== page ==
Saturday, July 30, 2011
Federal Rule of Evidence 609(a)(1) provides that
For the purpose of attacking the character for truthfulness of a witness,
(1) evidence that a witness other than an accused has been convicted of a crime shall be admitted, subject to Rule 403, if the crime was punishable by death or imprisonment in excess of one year under the law under which the witness was convicted, and evidence that an accused has been convicted of such a crime shall be admitted if the court determines that the probative value of admitting this evidence outweighs its prejudicial effect to the accused....
In its recent opinion in Blackwell v. Kalinowski, 2011 WL 3046320 (N.D. Ill. 2011), the the United States District Court for the Northern District of Illinois made two seeming errors in applying this Rule to a plaintiff's felony armed robbery conviction.In Kalinowski, (1) Vincent Blackwell brought an action against Andrew Kalinowski, Pawel Ryszka, and the City of Chicago, alleging that Officers Kalinowski and Ryszka falsely arrested him and that the City of Chicago maliciously prosecuted him; and (2) Angela Ford brought a claim against the same defendants, claiming that Officers Kalinowski and Pawel Ryszka unlawfully searched her vehicle.
After the jury found in favor of Blackwell (but against Ford), the defendants brought a motion for a new trial under Federal Rule of Civil Procedure 50. According to the defendants, the court erred by precluding them from impeaching Blackwell through evidence of his conviction for felony armed robbery in 1998. According to the United States District Court for the Northern District of Illinois,
Blackwell was convicted of felony armed robbery in 1998 and sentenced to ten years in prison. He was released on September 17, 2007, exactly one month before his arrest in this case. Defendants argue that Blackwell's 1998 robbery conviction should have been admitted under Federal Rule of Evidence 609(a)(1), which provides that a prior conviction may be used to attack the credibility of a witness if the conviction is less than ten years old and the crime was punishable by death or more than one year in prison....Under Rule 609(b), evidence of a conviction is not admissible if a period of more than ten years has elapsed since the date of the conviction or of the release of the witness from the confinement imposed for that conviction....Because Blackwell was released in September 2007, his 1998 robbery conviction meets the requirements of Rule 609. However, admission under Rule 609 is subject to Rule 403, which excludes evidence when its potential for unfair prejudice substantially outweighs its probative value....Therefore, we must balance the potential for unfair prejudice against the probative value of the evidence.
Defendants concede that Rule 609 only covers admission of the 1998 robbery conviction for purposes of attacking Blackwell's character for truthfulness. They argue that the probative value of the conviction outweighs the prejudicial effect to Blackwell because Blackwell testified extensively about his church-going habits and diligent care for his sick brother. On its own, we find that the 1998 robbery conviction is simply not probative of the truthfulness of the witness.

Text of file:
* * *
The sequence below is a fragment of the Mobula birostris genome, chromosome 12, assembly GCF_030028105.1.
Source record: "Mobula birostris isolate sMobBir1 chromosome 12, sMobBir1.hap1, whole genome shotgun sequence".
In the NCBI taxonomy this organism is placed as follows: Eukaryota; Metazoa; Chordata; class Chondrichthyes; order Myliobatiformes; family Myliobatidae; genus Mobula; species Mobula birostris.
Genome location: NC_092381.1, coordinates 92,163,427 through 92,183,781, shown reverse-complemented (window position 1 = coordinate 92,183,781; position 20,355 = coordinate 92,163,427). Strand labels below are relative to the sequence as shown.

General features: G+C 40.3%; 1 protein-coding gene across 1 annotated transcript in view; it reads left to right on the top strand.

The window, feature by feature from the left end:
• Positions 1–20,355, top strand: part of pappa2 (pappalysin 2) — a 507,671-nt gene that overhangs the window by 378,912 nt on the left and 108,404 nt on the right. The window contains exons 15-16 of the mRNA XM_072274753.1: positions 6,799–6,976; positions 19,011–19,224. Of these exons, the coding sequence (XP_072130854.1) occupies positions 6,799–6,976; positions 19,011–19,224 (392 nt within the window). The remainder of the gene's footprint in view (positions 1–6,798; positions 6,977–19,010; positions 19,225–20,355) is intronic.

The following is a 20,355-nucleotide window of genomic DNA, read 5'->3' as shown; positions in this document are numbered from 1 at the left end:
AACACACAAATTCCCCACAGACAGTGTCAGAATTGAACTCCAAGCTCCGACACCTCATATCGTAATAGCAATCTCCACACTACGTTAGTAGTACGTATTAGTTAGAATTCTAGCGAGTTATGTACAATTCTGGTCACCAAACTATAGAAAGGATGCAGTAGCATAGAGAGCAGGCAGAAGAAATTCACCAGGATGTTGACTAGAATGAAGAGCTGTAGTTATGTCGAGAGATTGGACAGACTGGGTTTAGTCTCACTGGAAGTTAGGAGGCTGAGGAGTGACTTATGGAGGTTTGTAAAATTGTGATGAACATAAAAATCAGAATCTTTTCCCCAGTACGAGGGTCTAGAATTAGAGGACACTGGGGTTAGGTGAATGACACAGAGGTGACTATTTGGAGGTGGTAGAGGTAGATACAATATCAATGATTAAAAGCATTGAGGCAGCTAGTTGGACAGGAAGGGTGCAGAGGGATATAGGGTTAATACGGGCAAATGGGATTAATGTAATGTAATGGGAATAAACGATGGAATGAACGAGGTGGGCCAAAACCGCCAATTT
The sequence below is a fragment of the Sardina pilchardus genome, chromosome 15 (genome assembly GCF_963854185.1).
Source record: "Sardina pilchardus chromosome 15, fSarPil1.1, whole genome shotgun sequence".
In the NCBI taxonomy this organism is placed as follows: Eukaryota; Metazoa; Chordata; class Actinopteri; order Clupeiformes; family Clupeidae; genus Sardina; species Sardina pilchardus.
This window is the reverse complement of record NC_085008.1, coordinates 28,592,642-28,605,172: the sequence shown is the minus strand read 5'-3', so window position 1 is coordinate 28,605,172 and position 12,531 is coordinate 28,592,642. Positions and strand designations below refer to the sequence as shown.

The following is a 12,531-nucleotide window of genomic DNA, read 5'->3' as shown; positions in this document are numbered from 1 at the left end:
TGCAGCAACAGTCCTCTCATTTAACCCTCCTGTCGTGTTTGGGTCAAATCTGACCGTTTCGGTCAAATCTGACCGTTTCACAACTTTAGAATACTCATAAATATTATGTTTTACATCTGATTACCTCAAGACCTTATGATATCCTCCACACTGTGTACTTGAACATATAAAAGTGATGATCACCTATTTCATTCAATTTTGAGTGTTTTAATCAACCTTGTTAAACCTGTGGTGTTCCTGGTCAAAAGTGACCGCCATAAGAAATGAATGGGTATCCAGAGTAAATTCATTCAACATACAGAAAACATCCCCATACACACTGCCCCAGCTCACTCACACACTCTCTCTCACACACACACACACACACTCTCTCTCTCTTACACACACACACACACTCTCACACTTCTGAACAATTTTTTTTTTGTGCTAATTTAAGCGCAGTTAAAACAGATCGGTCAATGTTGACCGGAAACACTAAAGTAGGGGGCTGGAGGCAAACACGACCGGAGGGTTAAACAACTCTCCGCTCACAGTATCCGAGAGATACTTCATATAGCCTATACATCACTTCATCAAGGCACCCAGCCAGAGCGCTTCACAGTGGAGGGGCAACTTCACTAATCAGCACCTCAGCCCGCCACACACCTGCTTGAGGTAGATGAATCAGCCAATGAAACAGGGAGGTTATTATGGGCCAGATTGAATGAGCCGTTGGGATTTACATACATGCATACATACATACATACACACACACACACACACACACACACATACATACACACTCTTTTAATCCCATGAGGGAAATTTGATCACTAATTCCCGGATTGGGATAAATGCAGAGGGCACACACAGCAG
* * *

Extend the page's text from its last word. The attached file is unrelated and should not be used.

The first error made by the court was in holding that "Under Rule 609(b), evidence of a conviction is not admissible if a period of more than ten years has elapsed since the date of the conviction or of the release of the witness from the confinement imposed for that conviction." Not true. Federal Rule of Evidence 609(b) provides that
Evidence of a conviction under this rule is not admissible if a period of more than ten years has elapsed since the date of the conviction or of the release of the witness from the confinement imposed for that conviction, whichever is the later date, unless the court determines, in the interests of justice, that the probative value of the conviction supported by specific facts and circumstances substantially outweighs its prejudicial effect. However, evidence of a conviction more than 10 years old as calculated herein, is not admissible unless the proponent gives to the adverse party sufficient advance written notice of intent to use such evidence to provide the adverse party with a fair opportunity to contest the use of such evidence.
So, evidence of these older convictions is rarely admissible, but it can sometimes be admitted. The second seeming error made by the court was its curt conclusion that the robbery conviction was "simply not probative of the truthfulness of the witness." Not at all? Why? On past occasions, the Northern District of Illinois has found armed robbery convictions to be at least somewhat probative of the credibility of witnesses, see, e.g., Coles v. City of Chicago, 2005 WL 1785326 (N.D. Ill. 2005), and that is the conclusion I have seen by every other court to address the issue.
Now, that's not to say that the court's ultimate conclusion to deem the conviction inadmissible was wrong. In fact, I think that the court's ultimate conclusion was correct. I just don't get some of its reasoning.